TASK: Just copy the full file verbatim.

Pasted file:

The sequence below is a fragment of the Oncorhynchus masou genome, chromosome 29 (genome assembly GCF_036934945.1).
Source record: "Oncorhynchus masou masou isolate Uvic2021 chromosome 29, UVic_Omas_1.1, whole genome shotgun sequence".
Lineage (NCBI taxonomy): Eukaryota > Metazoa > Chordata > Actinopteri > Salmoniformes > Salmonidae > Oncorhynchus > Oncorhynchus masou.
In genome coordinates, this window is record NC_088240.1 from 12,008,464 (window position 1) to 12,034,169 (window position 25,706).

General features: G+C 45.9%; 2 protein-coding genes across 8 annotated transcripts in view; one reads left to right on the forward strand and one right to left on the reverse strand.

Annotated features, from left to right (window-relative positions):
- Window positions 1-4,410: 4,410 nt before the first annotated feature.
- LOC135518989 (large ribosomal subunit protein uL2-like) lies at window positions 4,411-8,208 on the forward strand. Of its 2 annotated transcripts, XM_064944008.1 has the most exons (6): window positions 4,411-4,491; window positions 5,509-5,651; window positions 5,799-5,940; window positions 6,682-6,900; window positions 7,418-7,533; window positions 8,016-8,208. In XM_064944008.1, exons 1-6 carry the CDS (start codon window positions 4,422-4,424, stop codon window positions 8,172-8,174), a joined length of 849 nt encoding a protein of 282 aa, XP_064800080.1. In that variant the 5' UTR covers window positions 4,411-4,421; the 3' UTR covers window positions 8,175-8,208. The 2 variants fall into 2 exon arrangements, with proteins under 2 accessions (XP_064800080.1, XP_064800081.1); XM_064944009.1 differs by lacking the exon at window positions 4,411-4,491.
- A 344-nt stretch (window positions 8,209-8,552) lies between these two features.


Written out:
The sequence below is a fragment of the Oncorhynchus masou genome, chromosome 29 (genome assembly GCF_036934945.1).
Source record: "Oncorhynchus masou masou isolate Uvic2021 chromosome 29, UVic_Omas_1.1, whole genome shotgun sequence".
Lineage (NCBI taxonomy): Eukaryota > Metazoa > Chordata > Actinopteri > Salmoniformes > Salmonidae > Oncorhynchus > Oncorhynchus masou.
In genome coordinates, this window is record NC_088240.1 from 12,008,464 (window position 1) to 12,034,169 (window position 25,706).

General features: G+C 45.9%; 2 protein-coding genes across 8 annotated transcripts in view; one reads left to right on the forward strand and one right to left on the reverse strand.

Annotated features, from left to right (window-relative positions):
- Window positions 1-4,410: 4,410 nt before the first annotated feature.
- LOC135518989 (large ribosomal subunit protein uL2-like) lies at window positions 4,411-8,208 on the forward strand. Of its 2 annotated transcripts, XM_064944008.1 has the most exons (6): window positions 4,411-4,491; window positions 5,509-5,651; window positions 5,799-5,940; window positions 6,682-6,900; window positions 7,418-7,533; window positions 8,016-8,208. In XM_064944008.1, exons 1-6 carry the CDS (start codon window positions 4,422-4,424, stop codon window positions 8,172-8,174), a joined length of 849 nt encoding a protein of 282 aa, XP_064800080.1. In that variant the 5' UTR covers window positions 4,411-4,421; the 3' UTR covers window positions 8,175-8,208. The 2 variants fall into 2 exon arrangements, with proteins under 2 accessions (XP_064800080.1, XP_064800081.1); XM_064944009.1 differs by lacking the exon at window positions 4,411-4,491.
- A 344-nt stretch (window positions 8,209-8,552) lies between these two features.